Saturday, November 26, 2005

Michigan's Economy is Changing, But How?

"It was possible for people with a high school education to get a job that paid $75,000 to $100,000 and six weeks of paid vacation. Those jobs are disappearing," said Patrick Anderson of Anderson Economic Group in East Lansing. "The Michigan low-skill, upper-middle-class way of life is in danger."

Yes, I am afraid it is. The day that unskilled labor in a union shop was a ticket to the upper-middle class is over and it's not coming back. An interesting article in the Lansing State Journal discusses this along with the changes, and some positive news in other industries.

In spite of losing nearly 200,000 manufacturing jobs in the last 10 years, Michigan is still a manufacturing powerhouse, whose factories produced 76.3 Billion dollars in Michigan last year, or a little over 1/5 of the states economy. (It is often overlooked that Michigan is also a major center for agriculture and tourism.)

Also new factories are being built in many industries, but they employ fewer people and will not pay what factories did twenty to thirty years ago. Instead of 50,000+ a year they will be looking at 30-35,000 a year.

The 2002 GOP candidate for Governor, Dick Posthumus, is optimistic, and though I do not totally share his optimism, I do agree that he brings up some interesting points.

There are a lot of jobs in health care and building trades but you cannot use these as the foundation of a state-wide economy. A state-wide economy needs to be founded upon the production of goods and materials and we must not lose this. We probably won't lose it completely but it is no longer my grandfather's state of Michigan.

As Dick Posthumus said: "The manufacturing of tomorrow is going to look somewhat different from the manufacturing of yesterday," he said. "It doesn't mean that we no longer manufacture. ... (But) it's going to be a painful adjustment."

Meanwhile the Detroit Free Press reports that when all benefits are included, the employees at Delphi are making $76.00/hr which they say is more than double their competitions pay scale.

According to a study Delphi commissioned, in part to thwart claims that it is being unfair to workers, Delphi pays its workers $76.46 per hour, up from the previously reported wage of $65 an hour. That breaks down to a wage of $26.97 an hour for a first-year employee, $26.86 an hour for benefits such as health care and vacation days and $22.63 in legacy costs, which include retirement health-care costs and costs past the obligation of workers compensation

They are saying they need to cut to $35.00 per hour counting benefits, which is strange because earlier this week they were aiming for $21.00 per hour. I do know that I make nothing like $35.00 an hour counting benefits, though I am not complaining about what I make; I am grateful to be employed at the moment. The average factory worker in America, according to this article, makes $24.24 an hour, counting benefits while Michigan averages $24.96 an hour -- $17.27 in wages and $7.69 in total benefits.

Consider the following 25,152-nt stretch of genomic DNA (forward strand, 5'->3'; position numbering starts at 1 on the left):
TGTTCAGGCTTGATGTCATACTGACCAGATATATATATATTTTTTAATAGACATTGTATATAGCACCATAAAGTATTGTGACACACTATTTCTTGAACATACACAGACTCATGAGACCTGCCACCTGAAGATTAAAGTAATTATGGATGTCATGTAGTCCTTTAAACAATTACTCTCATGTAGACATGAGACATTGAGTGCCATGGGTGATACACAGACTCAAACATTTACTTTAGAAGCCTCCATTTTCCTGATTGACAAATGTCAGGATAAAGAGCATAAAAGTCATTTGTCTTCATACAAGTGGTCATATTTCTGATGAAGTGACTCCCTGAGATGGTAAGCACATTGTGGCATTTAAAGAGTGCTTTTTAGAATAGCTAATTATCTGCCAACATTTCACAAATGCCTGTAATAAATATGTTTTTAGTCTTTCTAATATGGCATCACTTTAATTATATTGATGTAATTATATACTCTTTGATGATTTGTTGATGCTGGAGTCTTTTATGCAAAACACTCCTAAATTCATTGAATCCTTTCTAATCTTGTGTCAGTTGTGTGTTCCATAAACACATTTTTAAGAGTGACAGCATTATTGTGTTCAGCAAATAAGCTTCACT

It looks like more people will need to spend more time in school.


Blogger Crazy Politico said...

It was great back in the "good old days" when Detroit steel and rubber were the standard, and you could pay auto workers anything, because folks were going to buy American.

I think history will look at Detroits demise as a 3 pronged failure.

1) The companies themselves didn't come up with the designs they needed, especially in the 70's and 80's to compell people to keep buying.

2) The workers for a lot of years did a pretty shoddy job, and that reputation, though no undeserved, still hangs on.

3) the Union's complete lack of flexibility in understanding the pay/benefits scale was part of the problem when being cost competitive became the major issue.

8:16 AM  
Blogger Crazy Politico said...

Number two should read:
2) The workers for a lot of years did a pretty shoddy job, and that reputation, though now undeserved, still hangs on

8:17 AM  
Blogger shoprat said...

The cause of the problems are pretty well established. What is needed is a solution that will stop the collapse of the US Auto Industry. Protectionism, which a lot of my coleagues want, is out because it only puts it off; it does not solve the problem.

8:23 AM  
Blogger Crazy Politico said...

First and foremost is they have to become cost competitive. The Execs and workers all need to realize their pay has to come down.

Second is they have to become faster on getting things to the market, that people want, not that are reactionary.

They need to give folks what they want, in the car, and start matching some of the other makers warranties.

I'd like to see a 60 day money back guarantee from the US makers, don't like the car in two months or 2500 miles, take it back, get a refund. As a standard thing.

You are correct about protectionism. Look at the steel industry, tariffs to protect them cost twice as many workers in other related industries their jobs due to the higher cost of steel. Yeah, that was helpful.

3:27 PM  
Anonymous Blue Cross of California said...

Great blog I hope we can work to build a better health care system as we are in a major crisis and health insurance is a major aspect to many.

11:50 PM  

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